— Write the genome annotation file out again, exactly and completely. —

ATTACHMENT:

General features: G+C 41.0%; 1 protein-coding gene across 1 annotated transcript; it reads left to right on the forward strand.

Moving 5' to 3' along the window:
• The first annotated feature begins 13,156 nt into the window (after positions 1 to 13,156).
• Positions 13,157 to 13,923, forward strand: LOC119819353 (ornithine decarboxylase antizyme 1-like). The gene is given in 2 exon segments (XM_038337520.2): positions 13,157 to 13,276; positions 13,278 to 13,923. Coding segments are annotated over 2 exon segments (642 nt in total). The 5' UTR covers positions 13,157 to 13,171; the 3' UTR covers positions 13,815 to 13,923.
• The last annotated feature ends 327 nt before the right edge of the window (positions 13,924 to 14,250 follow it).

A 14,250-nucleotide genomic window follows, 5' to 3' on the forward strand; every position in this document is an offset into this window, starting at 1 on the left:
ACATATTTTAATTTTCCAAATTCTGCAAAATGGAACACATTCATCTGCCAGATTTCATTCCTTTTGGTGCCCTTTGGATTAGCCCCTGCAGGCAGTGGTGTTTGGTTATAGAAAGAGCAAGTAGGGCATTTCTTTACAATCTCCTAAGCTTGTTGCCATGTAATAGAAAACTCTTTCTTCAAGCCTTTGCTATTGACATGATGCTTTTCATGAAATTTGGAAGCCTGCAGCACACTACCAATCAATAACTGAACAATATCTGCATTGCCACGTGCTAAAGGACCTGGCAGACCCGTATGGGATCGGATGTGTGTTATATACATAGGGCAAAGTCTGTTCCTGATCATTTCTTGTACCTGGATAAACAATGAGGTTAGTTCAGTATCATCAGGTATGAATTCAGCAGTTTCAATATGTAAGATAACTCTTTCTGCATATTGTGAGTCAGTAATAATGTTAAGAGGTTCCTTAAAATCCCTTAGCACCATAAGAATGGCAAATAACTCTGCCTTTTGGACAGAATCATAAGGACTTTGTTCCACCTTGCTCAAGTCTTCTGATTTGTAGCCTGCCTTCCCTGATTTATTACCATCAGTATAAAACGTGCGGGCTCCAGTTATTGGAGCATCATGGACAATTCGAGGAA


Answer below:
General features: G+C 41.0%; 1 protein-coding gene across 1 annotated transcript; it reads left to right on the forward strand.

Moving 5' to 3' along the window:
• The first annotated feature begins 13,156 nt into the window (after positions 1 to 13,156).
• Positions 13,157 to 13,923, forward strand: LOC119819353 (ornithine decarboxylase antizyme 1-like). The gene is given in 2 exon segments (XM_038337520.2): positions 13,157 to 13,276; positions 13,278 to 13,923. Coding segments are annotated over 2 exon segments (642 nt in total). The 5' UTR covers positions 13,157 to 13,171; the 3' UTR covers positions 13,815 to 13,923.
• The last annotated feature ends 327 nt before the right edge of the window (positions 13,924 to 14,250 follow it).

A 14,250-nucleotide genomic window follows, 5' to 3' on the forward strand; every position in this document is an offset into this window, starting at 1 on the left:
ACATATTTTAATTTTCCAAATTCTGCAAAATGGAACACATTCATCTGCCAGATTTCATTCCTTTTGGTGCCCTTTGGATTAGCCCCTGCAGGCAGTGGTGTTTGGTTATAGAAAGAGCAAGTAGGGCATTTCTTTACAATCTCCTAAGCTTGTTGCCATGTAATAGAAAACTCTTTCTTCAAGCCTTTGCTATTGACATGATGCTTTTCATGAAATTTGGAAGCCTGCAGCACACTACCAATCAATAACTGAACAATATCTGCATTGCCACGTGCTAAAGGACCTGGCAGACCCGTATGGGATCGGATGTGTGTTATATACATAGGGCAAAGTCTGTTCCTGATCATTTCTTGTACCTGGATAAACAATGAGGTTAGTTCAGTATCATCAGGTATGAATTCAGCAGTTTCAATATGTAAGATAACTCTTTCTGCATATTGTGAGTCAGTAATAATGTTAAGAGGTTCCTTAAAATCCCTTAGCACCATAAGAATGGCAAATAACTCTGCCTTTTGGACAGAATCATAAGGACTTTGTTCCACCTTGCTCAAGTCTTCTGATTTGTAGCCTGCCTTCCCTGATTTATTACCATCAGTATAAAACGTGCGGGCTCCAGTTATTGGAGCATCATGGACAATTCGAGGAA